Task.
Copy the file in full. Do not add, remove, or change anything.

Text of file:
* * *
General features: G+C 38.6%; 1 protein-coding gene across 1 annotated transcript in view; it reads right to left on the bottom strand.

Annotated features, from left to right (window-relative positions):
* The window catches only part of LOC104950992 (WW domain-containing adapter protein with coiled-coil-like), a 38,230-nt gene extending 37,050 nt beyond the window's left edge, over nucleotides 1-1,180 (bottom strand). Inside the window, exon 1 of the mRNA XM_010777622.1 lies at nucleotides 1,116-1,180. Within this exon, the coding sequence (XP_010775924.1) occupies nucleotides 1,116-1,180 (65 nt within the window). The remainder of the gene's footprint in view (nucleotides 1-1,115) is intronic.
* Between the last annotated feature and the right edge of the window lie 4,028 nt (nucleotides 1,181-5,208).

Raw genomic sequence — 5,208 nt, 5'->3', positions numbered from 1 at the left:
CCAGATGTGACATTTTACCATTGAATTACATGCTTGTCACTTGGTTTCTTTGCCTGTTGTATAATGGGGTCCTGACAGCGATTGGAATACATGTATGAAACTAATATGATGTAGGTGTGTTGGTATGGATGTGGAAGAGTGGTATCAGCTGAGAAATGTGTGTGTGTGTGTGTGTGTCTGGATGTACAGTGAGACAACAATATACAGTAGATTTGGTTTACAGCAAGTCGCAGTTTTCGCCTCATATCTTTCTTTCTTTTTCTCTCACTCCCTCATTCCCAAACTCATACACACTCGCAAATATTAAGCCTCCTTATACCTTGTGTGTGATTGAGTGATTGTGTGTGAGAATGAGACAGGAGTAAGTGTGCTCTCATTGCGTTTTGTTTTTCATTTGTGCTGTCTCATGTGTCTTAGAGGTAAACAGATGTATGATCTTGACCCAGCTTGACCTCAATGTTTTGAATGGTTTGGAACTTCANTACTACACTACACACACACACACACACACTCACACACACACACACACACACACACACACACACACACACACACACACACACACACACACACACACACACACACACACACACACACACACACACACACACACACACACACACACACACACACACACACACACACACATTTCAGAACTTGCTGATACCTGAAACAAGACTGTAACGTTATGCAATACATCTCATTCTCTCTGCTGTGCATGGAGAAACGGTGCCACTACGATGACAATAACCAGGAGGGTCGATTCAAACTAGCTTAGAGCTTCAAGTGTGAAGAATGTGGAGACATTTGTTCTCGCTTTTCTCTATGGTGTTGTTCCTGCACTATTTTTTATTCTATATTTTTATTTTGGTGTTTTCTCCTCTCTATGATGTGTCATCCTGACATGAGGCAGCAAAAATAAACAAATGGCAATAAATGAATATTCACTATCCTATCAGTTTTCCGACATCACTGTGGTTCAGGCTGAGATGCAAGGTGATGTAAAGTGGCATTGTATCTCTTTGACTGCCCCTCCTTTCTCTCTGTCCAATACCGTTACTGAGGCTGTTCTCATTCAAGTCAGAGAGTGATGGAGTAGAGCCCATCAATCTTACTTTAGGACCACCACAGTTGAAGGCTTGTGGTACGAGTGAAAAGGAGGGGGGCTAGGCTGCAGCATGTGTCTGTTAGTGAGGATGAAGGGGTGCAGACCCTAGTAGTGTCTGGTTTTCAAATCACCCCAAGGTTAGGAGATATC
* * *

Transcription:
General features: G+C 38.6%; 1 protein-coding gene across 1 annotated transcript in view; it reads right to left on the bottom strand.

Annotated features, from left to right (window-relative positions):
* The window catches only part of LOC104950992 (WW domain-containing adapter protein with coiled-coil-like), a 38,230-nt gene extending 37,050 nt beyond the window's left edge, over nucleotides 1-1,180 (bottom strand). Inside the window, exon 1 of the mRNA XM_010777622.1 lies at nucleotides 1,116-1,180. Within this exon, the coding sequence (XP_010775924.1) occupies nucleotides 1,116-1,180 (65 nt within the window). The remainder of the gene's footprint in view (nucleotides 1-1,115) is intronic.
* Between the last annotated feature and the right edge of the window lie 4,028 nt (nucleotides 1,181-5,208).

Raw genomic sequence — 5,208 nt, 5'->3', positions numbered from 1 at the left:
CCAGATGTGACATTTTACCATTGAATTACATGCTTGTCACTTGGTTTCTTTGCCTGTTGTATAATGGGGTCCTGACAGCGATTGGAATACATGTATGAAACTAATATGATGTAGGTGTGTTGGTATGGATGTGGAAGAGTGGTATCAGCTGAGAAATGTGTGTGTGTGTGTGTGTGTCTGGATGTACAGTGAGACAACAATATACAGTAGATTTGGTTTACAGCAAGTCGCAGTTTTCGCCTCATATCTTTCTTTCTTTTTCTCTCACTCCCTCATTCCCAAACTCATACACACTCGCAAATATTAAGCCTCCTTATACCTTGTGTGTGATTGAGTGATTGTGTGTGAGAATGAGACAGGAGTAAGTGTGCTCTCATTGCGTTTTGTTTTTCATTTGTGCTGTCTCATGTGTCTTAGAGGTAAACAGATGTATGATCTTGACCCAGCTTGACCTCAATGTTTTGAATGGTTTGGAACTTCANTACTACACTACACACACACACACACACACTCACACACACACACACACACACACACACACACACACACACACACACACACACACACACACACACACACACACACACACACACACACACACACACACACACACACACACACACACACACACACACACACACACACACATTTCAGAACTTGCTGATACCTGAAACAAGACTGTAACGTTATGCAATACATCTCATTCTCTCTGCTGTGCATGGAGAAACGGTGCCACTACGATGACAATAACCAGGAGGGTCGATTCAAACTAGCTTAGAGCTTCAAGTGTGAAGAATGTGGAGACATTTGTTCTCGCTTTTCTCTATGGTGTTGTTCCTGCACTATTTTTTATTCTATATTTTTATTTTGGTGTTTTCTCCTCTCTATGATGTGTCATCCTGACATGAGGCAGCAAAAATAAACAAATGGCAATAAATGAATATTCACTATCCTATCAGTTTTCCGACATCACTGTGGTTCAGGCTGAGATGCAAGGTGATGTAAAGTGGCATTGTATCTCTTTGACTGCCCCTCCTTTCTCTCTGTCCAATACCGTTACTGAGGCTGTTCTCATTCAAGTCAGAGAGTGATGGAGTAGAGCCCATCAATCTTACTTTAGGACCACCACAGTTGAAGGCTTGTGGTACGAGTGAAAAGGAGGGGGGCTAGGCTGCAGCATGTGTCTGTTAGTGAGGATGAAGGGGTGCAGACCCTAGTAGTGTCTGGTTTTCAAATCACCCCAAGGTTAGGAGATATC